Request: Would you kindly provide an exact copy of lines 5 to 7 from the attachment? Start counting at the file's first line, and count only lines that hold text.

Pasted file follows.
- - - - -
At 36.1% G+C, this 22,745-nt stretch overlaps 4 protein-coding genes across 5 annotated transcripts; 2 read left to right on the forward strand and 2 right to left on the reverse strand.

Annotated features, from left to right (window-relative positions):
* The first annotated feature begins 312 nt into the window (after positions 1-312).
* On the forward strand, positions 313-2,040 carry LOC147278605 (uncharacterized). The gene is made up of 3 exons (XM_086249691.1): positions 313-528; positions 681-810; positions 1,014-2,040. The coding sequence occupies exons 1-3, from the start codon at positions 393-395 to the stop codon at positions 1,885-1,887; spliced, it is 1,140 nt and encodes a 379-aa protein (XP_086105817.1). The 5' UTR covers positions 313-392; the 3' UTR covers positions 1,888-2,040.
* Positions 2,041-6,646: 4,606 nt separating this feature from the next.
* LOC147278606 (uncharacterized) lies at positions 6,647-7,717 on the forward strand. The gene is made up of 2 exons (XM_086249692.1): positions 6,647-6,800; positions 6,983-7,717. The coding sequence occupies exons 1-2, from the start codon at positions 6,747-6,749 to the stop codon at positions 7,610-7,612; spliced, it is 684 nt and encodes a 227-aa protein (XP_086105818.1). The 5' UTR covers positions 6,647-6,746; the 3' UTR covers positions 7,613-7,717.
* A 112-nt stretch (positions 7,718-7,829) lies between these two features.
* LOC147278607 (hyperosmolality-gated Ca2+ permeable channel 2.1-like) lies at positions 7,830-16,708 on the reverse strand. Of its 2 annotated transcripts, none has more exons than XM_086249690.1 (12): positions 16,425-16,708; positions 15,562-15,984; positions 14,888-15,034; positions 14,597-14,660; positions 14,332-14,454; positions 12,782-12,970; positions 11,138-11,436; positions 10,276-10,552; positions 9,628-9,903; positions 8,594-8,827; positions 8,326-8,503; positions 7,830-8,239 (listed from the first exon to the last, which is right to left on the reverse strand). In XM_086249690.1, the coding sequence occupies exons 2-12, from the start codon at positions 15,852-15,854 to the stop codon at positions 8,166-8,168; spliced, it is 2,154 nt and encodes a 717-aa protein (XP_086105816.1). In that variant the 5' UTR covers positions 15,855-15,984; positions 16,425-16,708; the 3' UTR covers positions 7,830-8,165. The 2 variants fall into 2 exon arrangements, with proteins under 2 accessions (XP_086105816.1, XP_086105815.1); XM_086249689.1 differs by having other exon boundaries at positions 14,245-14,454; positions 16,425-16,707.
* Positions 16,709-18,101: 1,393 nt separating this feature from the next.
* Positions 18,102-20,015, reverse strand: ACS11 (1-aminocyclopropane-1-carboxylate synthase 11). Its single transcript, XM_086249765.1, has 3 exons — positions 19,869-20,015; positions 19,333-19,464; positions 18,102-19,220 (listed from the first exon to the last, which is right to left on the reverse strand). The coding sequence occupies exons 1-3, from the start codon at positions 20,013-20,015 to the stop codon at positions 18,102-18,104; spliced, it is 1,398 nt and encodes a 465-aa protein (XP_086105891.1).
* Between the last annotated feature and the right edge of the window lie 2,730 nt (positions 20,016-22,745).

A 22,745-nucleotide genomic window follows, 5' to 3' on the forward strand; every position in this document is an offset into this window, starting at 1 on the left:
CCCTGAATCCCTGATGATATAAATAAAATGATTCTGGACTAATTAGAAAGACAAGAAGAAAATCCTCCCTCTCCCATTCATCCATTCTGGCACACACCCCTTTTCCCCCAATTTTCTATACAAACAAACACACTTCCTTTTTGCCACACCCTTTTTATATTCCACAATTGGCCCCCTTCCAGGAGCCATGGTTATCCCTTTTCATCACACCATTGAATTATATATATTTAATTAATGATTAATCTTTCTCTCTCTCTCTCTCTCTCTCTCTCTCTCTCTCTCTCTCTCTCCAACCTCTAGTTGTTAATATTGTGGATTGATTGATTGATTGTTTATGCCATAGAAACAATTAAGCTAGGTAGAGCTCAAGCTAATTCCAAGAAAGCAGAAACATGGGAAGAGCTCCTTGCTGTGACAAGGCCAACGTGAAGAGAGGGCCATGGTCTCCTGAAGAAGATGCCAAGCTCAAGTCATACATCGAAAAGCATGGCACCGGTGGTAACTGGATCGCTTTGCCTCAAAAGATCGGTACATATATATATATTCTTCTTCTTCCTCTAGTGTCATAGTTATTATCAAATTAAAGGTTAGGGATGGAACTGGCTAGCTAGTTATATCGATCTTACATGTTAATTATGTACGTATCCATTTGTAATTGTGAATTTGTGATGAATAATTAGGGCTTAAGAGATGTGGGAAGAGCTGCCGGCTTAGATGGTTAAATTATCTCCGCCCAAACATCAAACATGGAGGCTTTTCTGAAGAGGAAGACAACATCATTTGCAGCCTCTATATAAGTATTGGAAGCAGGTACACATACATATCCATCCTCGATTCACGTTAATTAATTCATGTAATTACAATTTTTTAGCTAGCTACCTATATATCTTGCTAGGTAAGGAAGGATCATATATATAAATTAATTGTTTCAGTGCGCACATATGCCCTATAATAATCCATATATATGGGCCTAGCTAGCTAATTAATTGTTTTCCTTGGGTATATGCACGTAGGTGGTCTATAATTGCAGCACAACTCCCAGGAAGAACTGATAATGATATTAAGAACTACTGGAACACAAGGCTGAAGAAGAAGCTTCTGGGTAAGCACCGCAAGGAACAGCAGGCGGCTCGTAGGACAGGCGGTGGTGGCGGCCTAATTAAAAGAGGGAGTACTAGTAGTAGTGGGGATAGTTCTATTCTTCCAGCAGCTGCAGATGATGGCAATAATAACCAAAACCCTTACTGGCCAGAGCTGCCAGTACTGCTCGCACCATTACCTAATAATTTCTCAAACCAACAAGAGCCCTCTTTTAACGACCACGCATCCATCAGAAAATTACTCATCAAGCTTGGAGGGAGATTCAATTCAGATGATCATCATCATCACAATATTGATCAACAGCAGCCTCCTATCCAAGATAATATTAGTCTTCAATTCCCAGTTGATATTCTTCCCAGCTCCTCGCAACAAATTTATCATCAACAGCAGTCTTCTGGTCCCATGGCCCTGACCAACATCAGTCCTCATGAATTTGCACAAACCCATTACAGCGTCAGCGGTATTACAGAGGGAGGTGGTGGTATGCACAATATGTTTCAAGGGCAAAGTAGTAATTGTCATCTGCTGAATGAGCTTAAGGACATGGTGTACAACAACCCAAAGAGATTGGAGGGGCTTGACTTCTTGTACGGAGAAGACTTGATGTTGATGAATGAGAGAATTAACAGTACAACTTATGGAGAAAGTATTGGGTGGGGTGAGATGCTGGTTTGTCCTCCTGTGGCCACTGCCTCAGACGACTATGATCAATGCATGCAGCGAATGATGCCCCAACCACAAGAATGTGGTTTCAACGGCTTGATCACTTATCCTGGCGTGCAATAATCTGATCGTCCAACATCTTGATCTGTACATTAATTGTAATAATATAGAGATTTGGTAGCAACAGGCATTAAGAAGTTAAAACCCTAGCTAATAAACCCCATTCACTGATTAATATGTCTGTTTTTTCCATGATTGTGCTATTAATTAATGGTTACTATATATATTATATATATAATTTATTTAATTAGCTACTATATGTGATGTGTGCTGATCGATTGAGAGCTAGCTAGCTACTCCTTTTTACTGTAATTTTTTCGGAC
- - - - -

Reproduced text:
* Positions 2,041-6,646: 4,606 nt separating this feature from the next.
* LOC147278606 (uncharacterized) lies at positions 6,647-7,717 on the forward strand. The gene is made up of 2 exons (XM_086249692.1): positions 6,647-6,800; positions 6,983-7,717. The coding sequence occupies exons 1-2, from the start codon at positions 6,747-6,749 to the stop codon at positions 7,610-7,612; spliced, it is 684 nt and encodes a 227-aa protein (XP_086105818.1). The 5' UTR covers positions 6,647-6,746; the 3' UTR covers positions 7,613-7,717.
* A 112-nt stretch (positions 7,718-7,829) lies between these two features.